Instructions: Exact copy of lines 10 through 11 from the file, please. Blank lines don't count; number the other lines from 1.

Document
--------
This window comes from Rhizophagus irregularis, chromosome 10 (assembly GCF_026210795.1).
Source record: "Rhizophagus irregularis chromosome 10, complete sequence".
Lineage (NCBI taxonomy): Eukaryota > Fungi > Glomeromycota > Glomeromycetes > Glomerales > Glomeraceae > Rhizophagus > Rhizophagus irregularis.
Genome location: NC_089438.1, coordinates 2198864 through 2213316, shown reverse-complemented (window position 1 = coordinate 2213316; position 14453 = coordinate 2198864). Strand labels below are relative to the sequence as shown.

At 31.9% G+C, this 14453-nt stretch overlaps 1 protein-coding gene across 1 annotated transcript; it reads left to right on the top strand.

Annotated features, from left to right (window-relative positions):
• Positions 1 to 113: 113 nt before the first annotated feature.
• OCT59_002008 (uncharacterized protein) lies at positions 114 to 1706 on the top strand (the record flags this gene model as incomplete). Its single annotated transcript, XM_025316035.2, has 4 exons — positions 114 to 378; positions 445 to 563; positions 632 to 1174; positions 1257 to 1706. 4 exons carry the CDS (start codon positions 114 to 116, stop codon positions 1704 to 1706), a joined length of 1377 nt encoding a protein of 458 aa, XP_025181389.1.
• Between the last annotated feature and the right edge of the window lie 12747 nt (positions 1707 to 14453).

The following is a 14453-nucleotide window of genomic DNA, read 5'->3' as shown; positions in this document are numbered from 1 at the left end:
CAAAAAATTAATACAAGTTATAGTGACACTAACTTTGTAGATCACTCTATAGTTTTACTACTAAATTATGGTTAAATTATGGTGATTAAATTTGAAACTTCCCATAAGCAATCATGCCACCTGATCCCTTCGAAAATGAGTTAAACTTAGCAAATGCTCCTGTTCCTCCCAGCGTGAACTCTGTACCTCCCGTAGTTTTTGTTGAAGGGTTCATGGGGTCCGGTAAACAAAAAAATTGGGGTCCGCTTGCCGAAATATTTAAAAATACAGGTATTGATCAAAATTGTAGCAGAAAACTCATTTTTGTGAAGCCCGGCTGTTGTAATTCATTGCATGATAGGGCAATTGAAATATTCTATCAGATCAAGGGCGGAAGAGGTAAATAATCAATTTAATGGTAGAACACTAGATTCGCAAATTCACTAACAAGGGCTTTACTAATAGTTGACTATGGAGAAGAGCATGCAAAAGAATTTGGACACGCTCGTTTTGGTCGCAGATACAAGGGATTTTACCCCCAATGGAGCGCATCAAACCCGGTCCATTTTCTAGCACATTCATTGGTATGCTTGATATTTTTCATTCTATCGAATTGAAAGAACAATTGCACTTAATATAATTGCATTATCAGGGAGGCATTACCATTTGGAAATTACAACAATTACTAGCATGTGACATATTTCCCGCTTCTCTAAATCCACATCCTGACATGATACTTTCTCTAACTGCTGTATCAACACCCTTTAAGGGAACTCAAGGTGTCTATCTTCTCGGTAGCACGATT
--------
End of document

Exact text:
The following is a 14453-nucleotide window of genomic DNA, read 5'->3' as shown; positions in this document are numbered from 1 at the left end:
CAAAAAATTAATACAAGTTATAGTGACACTAACTTTGTAGATCACTCTATAGTTTTACTACTAAATTATGGTTAAATTATGGTGATTAAATTTGAAACTTCCCATAAGCAATCATGCCACCTGATCCCTTCGAAAATGAGTTAAACTTAGCAAATGCTCCTGTTCCTCCCAGCGTGAACTCTGTACCTCCCGTAGTTTTTGTTGAAGGGTTCATGGGGTCCGGTAAACAAAAAAATTGGGGTCCGCTTGCCGAAATATTTAAAAATACAGGTATTGATCAAAATTGTAGCAGAAAACTCATTTTTGTGAAGCCCGGCTGTTGTAATTCATTGCATGATAGGGCAATTGAAATATTCTATCAGATCAAGGGCGGAAGAGGTAAATAATCAATTTAATGGTAGAACACTAGATTCGCAAATTCACTAACAAGGGCTTTACTAATAGTTGACTATGGAGAAGAGCATGCAAAAGAATTTGGACACGCTCGTTTTGGTCGCAGATACAAGGGATTTTACCCCCAATGGAGCGCATCAAACCCGGTCCATTTTCTAGCACATTCATTGGTATGCTTGATATTTTTCATTCTATCGAATTGAAAGAACAATTGCACTTAATATAATTGCATTATCAGGGAGGCATTACCATTTGGAAATTACAACAATTACTAGCATGTGACATATTTCCCGCTTCTCTAAATCCACATCCTGACATGATACTTTCTCTAACTGCTGTATCAACACCCTTTAAGGGAACTCAAGGTGTCTATCTTCTCGGTAGCACGATT